In today’s betting market, with Pinnacle long gone (at least to US players), and the Industry being less competitive in general, playing MLB totals is a great alternative for finding value in your wagers. And, in my opinion, an essential medium for earning long term profits for any serious or recreational gambler. Below are a few tips that may help you in your personal handicapping.
You have to know who is taking the mound every day. What kind of talent do they have? Are they a dominating starter like Clayton Kershaw of the Los Angeles Dodgers, or a mediocre starter that has to pitch his best game to compete? How well is your starter pitcher, and how well has he performed vs. his opponent in the past? I find it necessary to see how each hitter has performed vs. the starters of the day. Some hitters just hit some pitchers really well and vice versa.
What type of pitcher is your starter? Is he a ground ball pitcher or a fly-ball pitcher? This can be very important when playing in particular ballparks under certain weather conditions. And, very important, in my opinion, is how deep does your starter pitch into games. Will he last 4 innings or 7 innings? How many pitches can he throw in a game? Some young pitchers and starters coming off injury are often limited in their pitch counts, regardless of performance. Hence, enter the bullpens.
You have to know your bullpens. This may be the most important, and often, the most overlooked part of handicapping MLB totals, and baseball betting in general. You’re just not going to see very many starters finish games anymore. As a result, the teams with the best bullpens hold leads and win games, and the teams with bad bullpens give up late runs, late leads and lose more games.
You have to know who the middle relievers are, especially if you think your starter may not last more than five innings. You should be familiar with who pitches the 7th and 8th innings, and who the closer is. Are there any key injuries to the back end of the bullpen? How rested is your bullpen? And, again, I think it’s important to know how teams have fared vs. particular closers in the past. All this information is available on the internet. Now, let’s talk about the weather.
Tracking weather conditions is absolutely critical when playing MLB totals. I personally check the weather forecasts the night before the games, early in the morning and throughout day, up until 30 minutes before game time. Why? Because, this is probably the most difficult variable an oddsmaker has to deal with on a daily basis. As we all know, the weather can be unpredictable, but if you’re in tune to it, you may beat your bookmaker to the punch before the lines move.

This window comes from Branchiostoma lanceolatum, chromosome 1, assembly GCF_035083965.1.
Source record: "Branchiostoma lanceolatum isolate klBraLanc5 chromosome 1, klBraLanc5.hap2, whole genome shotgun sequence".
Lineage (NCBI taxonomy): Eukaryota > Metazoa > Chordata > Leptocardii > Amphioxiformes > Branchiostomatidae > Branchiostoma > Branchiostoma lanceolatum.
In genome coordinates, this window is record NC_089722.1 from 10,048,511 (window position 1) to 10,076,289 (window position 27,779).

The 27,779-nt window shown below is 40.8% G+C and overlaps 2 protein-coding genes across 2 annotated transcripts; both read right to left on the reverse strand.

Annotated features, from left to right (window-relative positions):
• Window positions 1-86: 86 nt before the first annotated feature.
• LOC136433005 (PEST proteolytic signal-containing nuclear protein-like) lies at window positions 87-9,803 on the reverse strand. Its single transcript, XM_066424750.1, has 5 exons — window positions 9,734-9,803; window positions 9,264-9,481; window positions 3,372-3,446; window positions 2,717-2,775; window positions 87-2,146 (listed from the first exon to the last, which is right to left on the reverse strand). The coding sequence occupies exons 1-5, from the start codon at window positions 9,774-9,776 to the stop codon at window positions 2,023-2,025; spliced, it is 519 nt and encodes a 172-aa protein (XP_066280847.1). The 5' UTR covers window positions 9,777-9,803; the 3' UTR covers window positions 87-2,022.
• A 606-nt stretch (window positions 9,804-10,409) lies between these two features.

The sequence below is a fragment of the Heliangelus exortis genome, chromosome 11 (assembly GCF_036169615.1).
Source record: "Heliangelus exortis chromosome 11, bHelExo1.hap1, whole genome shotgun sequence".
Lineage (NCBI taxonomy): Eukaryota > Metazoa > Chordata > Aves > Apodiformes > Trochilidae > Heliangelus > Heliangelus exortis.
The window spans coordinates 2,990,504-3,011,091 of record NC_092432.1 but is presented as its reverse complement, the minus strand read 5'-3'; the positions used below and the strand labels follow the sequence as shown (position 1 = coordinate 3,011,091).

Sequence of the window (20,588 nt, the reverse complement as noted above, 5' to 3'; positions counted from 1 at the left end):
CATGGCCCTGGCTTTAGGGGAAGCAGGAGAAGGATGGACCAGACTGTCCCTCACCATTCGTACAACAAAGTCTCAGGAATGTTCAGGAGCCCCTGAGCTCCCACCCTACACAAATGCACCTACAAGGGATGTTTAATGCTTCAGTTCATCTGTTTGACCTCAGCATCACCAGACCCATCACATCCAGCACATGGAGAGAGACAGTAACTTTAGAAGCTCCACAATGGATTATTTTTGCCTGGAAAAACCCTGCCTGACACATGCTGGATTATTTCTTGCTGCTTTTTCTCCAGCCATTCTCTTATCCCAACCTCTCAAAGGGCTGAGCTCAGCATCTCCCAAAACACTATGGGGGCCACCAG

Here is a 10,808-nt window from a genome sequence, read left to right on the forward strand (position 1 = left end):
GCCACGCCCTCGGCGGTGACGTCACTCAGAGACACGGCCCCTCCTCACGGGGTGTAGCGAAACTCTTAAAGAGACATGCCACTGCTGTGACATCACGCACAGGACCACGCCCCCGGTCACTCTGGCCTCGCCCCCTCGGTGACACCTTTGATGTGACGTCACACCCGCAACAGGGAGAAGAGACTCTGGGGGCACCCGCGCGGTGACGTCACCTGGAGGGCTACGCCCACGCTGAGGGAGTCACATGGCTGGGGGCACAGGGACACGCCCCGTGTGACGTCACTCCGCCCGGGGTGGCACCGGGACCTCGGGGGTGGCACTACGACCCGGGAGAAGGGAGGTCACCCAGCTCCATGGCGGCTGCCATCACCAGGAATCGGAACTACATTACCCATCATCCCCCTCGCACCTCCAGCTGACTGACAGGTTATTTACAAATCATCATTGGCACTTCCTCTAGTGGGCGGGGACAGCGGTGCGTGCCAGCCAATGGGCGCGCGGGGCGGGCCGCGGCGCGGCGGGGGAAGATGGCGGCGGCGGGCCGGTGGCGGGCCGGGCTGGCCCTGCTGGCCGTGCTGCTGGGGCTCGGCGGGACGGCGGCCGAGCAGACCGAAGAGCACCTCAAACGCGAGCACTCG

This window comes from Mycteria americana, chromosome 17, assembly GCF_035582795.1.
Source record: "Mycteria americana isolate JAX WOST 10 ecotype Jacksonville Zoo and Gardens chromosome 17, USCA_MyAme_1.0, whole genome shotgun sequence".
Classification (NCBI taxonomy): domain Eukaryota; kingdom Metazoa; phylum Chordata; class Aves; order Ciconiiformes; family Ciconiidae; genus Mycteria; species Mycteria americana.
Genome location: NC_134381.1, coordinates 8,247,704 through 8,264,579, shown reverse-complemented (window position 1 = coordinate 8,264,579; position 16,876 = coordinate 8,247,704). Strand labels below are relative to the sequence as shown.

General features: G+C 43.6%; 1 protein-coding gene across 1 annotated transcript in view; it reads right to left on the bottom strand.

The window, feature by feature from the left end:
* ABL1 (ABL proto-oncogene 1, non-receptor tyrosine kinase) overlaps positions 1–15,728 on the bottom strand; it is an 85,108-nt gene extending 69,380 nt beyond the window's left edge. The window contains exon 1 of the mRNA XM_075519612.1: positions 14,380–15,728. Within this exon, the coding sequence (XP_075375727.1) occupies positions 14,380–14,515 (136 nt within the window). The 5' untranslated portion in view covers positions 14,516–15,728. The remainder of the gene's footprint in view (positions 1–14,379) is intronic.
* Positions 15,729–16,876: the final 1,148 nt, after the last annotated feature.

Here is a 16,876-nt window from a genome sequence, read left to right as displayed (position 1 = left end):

If you don’t know your ballparks, you shouldn’t be playing MLB totals. Without going into the physics of weather, as a general rule, when the weather warms up, the ball carries further, and more so in certain ballparks. However, you still have to know how each ballpark is configured, how the Stadium deflects wind patterns, the current weather conditions (wind direction, temperature), including in-game forecasts. Plus, you have to know who is pitching, and how well each team is hitting the ball.
Of course, you have to track how well each team is hitting the ball. If you have a team that is slumping at the plate, but are playing in over conditions, you should probably pass until their bats show some signs of life. Likewise, if you have a team playing in under conditions, and are pounding the ball, you should consider a pass as well. However, if you can line up all the above conditions in the right direction, I’m sure you’re going to find more winning totals than losers. Just pick your spots.
I can’t stress enough how important it is too have several outlets for your sports wagering, and this definitely applies to betting on MLB totals. On any given day, you can find totals varying 1/2 points to 30 cents on the dollar (sometimes more). Many handicappers will disagree with me, but I would much rather pay a little more juice to get around key total numbers. What are key total numbers?
The most common key total numbers in baseball, are 7, 9 and 11. Hence, if you like the Over, you should try to avoid betting against 7.5, 9.5 and 11.5 totals, unless you have a very good reason. On the flip side, if you like the Under, you should avoid wagering against 6.5, 8.5 and 10.5 total numbers. If you have an under wager of 6.5 runs, and your teams’ battle to a 3-3 tie, you’re screwed. Hence, you should be able to follow the logic behind the other key numbers.
In conclusion, wagering on MLB totals is probably one of the best mediums for winning money in any sport. Normally the prices are fair, and if you can do your homework, and find enough variables to support your wager, you will end up in the winners circle more often than not.